The 104-piece nigiri plate at Royal Izakaya, available by request only — if the chef is willing

Art, by definition, is not a necessity, and no one needs a fancy $1,000 nigiri plate right now. But it exists, thanks to whoever decided they can afford to order it from Royal Sushi & Izakaya in Queen Village. And the rest of us get to experience it vicariously.

Jesse Ito, restaurant co-owner and chef, is as obsessive about visuals as he is about freshness and flavor — and his raw fish creations exploit the relationship between all three.

The super-ultra-mega-deluxe tray, which holds 104 pieces and heaps of luxurious ingredients, is not on the usual takeout menu for the Japanese spot. But certain regulars insist on asking for it, Ito said. Even when they ask multiple times, the decision comes at the whim of the artist.

“I usually say no,” Ito explained. “I’m extremely busy these days. I try to optimize my work so I can try to get some personal time. Making this tray requires a lot more time than making two 44-piece trays.”

How long does it take? Just cutting, forming, and plating the carefully dressed ingots takes an hour and a half. That’s not to mention the whole day spent prepping the fish, most of which Ito breaks down from whole. (Check his IGTV for video proof.)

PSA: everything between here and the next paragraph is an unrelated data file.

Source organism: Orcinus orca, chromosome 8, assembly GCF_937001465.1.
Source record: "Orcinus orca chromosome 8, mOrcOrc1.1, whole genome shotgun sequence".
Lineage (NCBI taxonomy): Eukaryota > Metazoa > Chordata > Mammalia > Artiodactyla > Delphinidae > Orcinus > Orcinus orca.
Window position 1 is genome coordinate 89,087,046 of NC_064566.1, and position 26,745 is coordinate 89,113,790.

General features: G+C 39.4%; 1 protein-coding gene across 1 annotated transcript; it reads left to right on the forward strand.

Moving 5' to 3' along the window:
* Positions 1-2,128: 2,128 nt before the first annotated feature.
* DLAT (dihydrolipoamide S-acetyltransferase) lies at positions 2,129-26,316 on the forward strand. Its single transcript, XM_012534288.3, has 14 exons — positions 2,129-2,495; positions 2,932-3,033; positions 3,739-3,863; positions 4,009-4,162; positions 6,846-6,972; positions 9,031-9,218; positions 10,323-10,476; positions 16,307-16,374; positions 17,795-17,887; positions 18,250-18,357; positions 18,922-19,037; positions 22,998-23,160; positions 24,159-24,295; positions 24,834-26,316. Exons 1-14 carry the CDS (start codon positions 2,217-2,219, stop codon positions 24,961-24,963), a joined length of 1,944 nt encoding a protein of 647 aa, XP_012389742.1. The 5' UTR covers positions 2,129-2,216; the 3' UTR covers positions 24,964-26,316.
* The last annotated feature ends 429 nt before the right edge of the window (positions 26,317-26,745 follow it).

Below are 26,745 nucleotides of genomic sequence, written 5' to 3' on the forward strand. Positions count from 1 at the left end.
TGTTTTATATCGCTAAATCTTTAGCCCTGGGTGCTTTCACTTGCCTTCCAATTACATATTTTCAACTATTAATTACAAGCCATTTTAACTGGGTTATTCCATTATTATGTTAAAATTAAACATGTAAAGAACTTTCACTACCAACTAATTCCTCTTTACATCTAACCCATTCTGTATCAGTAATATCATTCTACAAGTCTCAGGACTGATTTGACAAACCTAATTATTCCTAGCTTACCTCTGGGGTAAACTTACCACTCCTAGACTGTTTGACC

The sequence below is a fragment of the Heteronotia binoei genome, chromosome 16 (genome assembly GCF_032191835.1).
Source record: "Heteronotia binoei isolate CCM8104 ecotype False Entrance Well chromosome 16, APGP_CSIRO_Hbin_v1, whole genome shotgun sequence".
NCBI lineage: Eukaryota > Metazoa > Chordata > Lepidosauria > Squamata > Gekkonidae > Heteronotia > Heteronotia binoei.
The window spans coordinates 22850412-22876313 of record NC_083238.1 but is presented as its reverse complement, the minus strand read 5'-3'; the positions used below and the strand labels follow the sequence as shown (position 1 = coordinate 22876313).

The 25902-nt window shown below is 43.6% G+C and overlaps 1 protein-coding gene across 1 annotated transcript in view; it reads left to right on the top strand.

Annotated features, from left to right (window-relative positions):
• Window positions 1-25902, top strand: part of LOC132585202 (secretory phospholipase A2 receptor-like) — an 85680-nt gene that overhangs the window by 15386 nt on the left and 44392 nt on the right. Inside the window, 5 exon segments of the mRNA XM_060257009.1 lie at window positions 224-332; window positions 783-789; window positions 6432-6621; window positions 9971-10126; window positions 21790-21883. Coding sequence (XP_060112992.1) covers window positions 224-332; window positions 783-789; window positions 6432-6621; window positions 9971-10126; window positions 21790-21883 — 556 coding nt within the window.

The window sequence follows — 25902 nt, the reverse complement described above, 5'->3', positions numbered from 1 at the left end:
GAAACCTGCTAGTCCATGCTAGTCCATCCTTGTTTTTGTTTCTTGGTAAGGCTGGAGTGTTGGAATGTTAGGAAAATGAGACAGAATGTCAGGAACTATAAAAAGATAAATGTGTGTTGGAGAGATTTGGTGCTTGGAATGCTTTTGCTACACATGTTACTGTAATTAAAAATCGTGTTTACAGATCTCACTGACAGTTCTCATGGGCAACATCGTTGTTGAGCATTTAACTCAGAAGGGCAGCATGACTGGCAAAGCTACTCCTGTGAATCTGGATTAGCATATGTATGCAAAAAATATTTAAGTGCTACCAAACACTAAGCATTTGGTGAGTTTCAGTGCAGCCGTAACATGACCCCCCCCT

The resulting omakase might be more beautiful to look at than it is to eat. Then again, that depends how much you love otoro with caviar and uni with truffle.

Here’s what the plate usually includes, per Ito:

  • Akami (lean bluefin tuna)
  • Chutoro (medium fatty bluefin)
  • Chutoro with Osetra caviar
  • Otoro (super fatty bluefin)
  • Otoro with Osetra caviar
  • Kamatoro (bluefin fatty neck)
  • Kamasu (Japanese barracuda with scallion)
  • Sake (torched NZ king salmon with sudachi citrus)
  • Kinmedai (Japanese goldeneye snapper, gold flakes)
  • Saba (cured Japanese mackerel with sesame)
  • Buri (Japanese adult winter yellowtail)
  • Ishigakidai (Japanese spotted knifejaw bream)
  • Maguro (Japanese blackthroat seaperch with chive)
  • Shima aji (Japanese strip jack)
  • Madai (Japanese sea bream)
  • Botan ebi (Canadian spot prawn)
  • California uni (sea urchin)
  • California uni with winter black truffle
  • Hokkaido uni (from Japan)
  • Hotate (scallop) with Maine uni

The whole thing comes with a side of nikiri shoyu, a sauce you can use for drizzling or dipping. But each piece is already layered with soy and wasabi flavors, painted directly onto the rice, so you might not want to mess with the chef’s original intent.

Next time you’re looking to burn a grand in a tasty and delicious way, you know where to go. For now, you can just enjoy it as art.

Danya Henninger was first editor and then editor/director of Thetelegraphfield from 2019 to 2023.